Passengers who cannot get to work will lose income when living costs are rising. Leisure travellers will be discouraged from using rail, just when that is the growth market for rail. Delays in freight will disrupt supply chains, causing shortages in factories and shops. Rail staff risk an industry decline which costs jobs. The taxpayer (that's you and me) will pick up the bill.

The rail unions want a pay increase in line with inflation, no changes in terms and conditions, and no compulsory redundancy. This will grate on those passengers who were on furlough (or lost their job) during the pandemic, are paid less than many rail staff, or have had no pay increase.

The rail companies need more flexible working to reduce costs so that fares do not have to go up next year by the expected 11% inflation rate, and to make services more reliable.

Rail can make a major contribution to transport decarbonisation, particularly by taking freight off the roads. But the government will not invest in a rail industry that costs too much and cannot be relied upon to deliver a service consistently.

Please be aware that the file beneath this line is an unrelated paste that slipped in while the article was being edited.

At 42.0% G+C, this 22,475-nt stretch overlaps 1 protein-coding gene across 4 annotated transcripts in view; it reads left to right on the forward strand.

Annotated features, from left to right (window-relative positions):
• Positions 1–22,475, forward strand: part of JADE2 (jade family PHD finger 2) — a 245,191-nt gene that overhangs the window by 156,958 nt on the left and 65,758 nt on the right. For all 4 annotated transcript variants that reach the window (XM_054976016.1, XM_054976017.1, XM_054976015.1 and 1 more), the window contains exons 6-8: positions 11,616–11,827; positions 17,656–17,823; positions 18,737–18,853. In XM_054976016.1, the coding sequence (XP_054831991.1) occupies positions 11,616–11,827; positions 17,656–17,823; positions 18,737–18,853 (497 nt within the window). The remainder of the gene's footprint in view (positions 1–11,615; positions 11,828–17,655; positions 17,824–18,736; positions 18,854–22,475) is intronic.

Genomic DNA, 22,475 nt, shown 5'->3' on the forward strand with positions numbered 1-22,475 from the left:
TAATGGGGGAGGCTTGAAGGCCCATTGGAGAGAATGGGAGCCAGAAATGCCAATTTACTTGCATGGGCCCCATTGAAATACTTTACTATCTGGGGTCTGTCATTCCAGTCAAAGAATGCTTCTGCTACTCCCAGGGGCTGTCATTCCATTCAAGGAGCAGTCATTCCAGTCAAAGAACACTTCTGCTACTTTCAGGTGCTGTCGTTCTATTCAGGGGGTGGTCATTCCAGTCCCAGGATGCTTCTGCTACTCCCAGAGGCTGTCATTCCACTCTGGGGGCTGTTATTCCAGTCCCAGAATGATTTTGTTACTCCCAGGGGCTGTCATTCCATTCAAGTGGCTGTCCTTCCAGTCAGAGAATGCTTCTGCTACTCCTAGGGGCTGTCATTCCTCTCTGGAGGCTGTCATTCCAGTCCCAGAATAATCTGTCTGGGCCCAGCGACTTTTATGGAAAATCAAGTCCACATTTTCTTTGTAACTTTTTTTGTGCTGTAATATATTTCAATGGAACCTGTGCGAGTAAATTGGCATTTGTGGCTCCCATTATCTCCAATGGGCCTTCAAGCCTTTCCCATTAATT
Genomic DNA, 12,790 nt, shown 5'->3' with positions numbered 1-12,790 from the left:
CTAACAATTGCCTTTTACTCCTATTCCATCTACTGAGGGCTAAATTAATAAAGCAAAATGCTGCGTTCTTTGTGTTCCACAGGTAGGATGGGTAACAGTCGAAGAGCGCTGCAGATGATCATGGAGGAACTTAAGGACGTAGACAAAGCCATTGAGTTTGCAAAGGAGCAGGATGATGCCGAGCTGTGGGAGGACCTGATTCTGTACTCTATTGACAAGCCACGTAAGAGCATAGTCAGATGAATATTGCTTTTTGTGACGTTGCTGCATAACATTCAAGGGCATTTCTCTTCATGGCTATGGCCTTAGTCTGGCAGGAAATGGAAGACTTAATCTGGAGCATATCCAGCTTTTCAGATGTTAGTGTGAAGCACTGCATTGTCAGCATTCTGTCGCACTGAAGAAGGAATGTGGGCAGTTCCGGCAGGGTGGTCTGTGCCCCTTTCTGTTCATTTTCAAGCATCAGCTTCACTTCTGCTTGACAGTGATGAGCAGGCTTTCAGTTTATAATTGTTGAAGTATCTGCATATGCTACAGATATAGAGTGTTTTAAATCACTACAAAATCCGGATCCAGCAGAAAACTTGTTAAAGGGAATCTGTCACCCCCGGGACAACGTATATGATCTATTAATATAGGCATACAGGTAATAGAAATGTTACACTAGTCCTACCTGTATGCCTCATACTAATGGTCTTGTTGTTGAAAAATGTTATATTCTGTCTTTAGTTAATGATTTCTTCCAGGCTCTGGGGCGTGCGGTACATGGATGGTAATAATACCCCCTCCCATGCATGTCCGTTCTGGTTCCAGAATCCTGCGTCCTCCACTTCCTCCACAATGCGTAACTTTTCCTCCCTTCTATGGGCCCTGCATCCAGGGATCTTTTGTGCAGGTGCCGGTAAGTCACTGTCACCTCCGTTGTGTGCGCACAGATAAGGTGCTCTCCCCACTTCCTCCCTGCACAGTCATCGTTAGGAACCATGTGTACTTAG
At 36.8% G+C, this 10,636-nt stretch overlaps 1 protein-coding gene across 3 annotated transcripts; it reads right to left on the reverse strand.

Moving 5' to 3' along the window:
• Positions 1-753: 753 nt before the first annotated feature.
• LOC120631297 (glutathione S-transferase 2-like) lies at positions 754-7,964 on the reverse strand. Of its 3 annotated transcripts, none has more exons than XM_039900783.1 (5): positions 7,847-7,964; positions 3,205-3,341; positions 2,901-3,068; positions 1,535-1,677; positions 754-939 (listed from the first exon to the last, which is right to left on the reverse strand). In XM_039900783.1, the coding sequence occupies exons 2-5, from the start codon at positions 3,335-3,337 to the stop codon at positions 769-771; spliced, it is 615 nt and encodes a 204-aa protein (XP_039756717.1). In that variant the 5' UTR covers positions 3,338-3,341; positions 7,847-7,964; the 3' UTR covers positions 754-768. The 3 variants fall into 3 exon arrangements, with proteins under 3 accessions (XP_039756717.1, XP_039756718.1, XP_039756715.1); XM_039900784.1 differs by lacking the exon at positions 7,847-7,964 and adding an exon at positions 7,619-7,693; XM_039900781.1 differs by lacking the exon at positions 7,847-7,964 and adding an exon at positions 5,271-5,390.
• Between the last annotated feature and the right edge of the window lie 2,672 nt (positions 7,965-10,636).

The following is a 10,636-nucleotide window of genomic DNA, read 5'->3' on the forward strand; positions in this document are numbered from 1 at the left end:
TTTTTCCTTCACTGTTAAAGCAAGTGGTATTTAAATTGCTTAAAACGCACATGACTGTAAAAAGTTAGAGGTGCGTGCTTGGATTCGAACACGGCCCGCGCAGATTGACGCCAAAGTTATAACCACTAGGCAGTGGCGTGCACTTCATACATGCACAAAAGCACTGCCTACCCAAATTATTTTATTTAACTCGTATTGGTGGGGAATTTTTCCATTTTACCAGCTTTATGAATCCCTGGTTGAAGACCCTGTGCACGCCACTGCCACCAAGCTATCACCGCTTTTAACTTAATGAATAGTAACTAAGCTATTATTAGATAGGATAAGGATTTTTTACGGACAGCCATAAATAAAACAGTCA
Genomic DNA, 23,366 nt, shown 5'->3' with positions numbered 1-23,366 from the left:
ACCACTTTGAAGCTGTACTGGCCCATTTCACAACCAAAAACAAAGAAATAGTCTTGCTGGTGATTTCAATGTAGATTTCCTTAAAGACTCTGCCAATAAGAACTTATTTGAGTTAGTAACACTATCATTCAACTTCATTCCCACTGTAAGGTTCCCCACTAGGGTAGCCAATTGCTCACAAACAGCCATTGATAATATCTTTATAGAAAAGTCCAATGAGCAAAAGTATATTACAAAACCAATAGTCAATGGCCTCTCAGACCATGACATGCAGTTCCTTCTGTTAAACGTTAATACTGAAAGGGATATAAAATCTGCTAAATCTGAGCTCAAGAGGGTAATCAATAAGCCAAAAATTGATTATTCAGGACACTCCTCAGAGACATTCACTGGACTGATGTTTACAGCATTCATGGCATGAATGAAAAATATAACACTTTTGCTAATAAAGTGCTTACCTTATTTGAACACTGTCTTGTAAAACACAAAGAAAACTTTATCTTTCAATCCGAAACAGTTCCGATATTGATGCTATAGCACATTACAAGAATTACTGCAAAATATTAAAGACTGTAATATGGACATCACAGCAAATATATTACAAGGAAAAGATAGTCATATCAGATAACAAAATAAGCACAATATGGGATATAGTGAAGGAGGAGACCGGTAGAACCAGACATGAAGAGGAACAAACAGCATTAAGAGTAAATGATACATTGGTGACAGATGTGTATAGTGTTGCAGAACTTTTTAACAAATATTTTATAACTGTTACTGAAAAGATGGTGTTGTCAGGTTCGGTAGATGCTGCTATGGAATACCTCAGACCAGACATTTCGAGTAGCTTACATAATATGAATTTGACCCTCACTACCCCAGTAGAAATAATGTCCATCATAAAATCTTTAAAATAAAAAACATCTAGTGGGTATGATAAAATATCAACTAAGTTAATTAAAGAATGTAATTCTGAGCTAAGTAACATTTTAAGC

Unions, industry and government have valid concerns, but there do not appear to have been any substantive negotiations yet. The government seems to be hiding behind the rail companies, expecting them to negotiate when train operators' hands are tied by contracts which require government approval for any significant expenditure, and Network Rail is nationalised.

The government can afford to play hardball because, since the pandemic, many more people can work from home – although production workers and key workers such as hospital staff do not have that luxury. While season ticket numbers have fallen, leisure travel has increased, making travel much more discretionary. The Treasury will be looking for a settlement in line with other public sector pay awards, and paid for by more flexible working.

It seems that all parties in the dispute are trying to maximise the impact on passengers and minimise the cost to themselves: by calling strikes on alternate days the union maximises disruption while limiting the loss of wages, and by not repositioning stock on the morning of intermediate days the government and operators avoid paying overtime. The rail companies have done well to run about 20% of services, although the percentage would have been higher in France where unions are legally required to support a minimum level of service in the event of a strike.

The only way out is for Government, industry and unions to negotiate meaningfully now. Failure will lead to further reductions in service frequency, creating a vicious spiral of decline with fewer passengers, trains and jobs.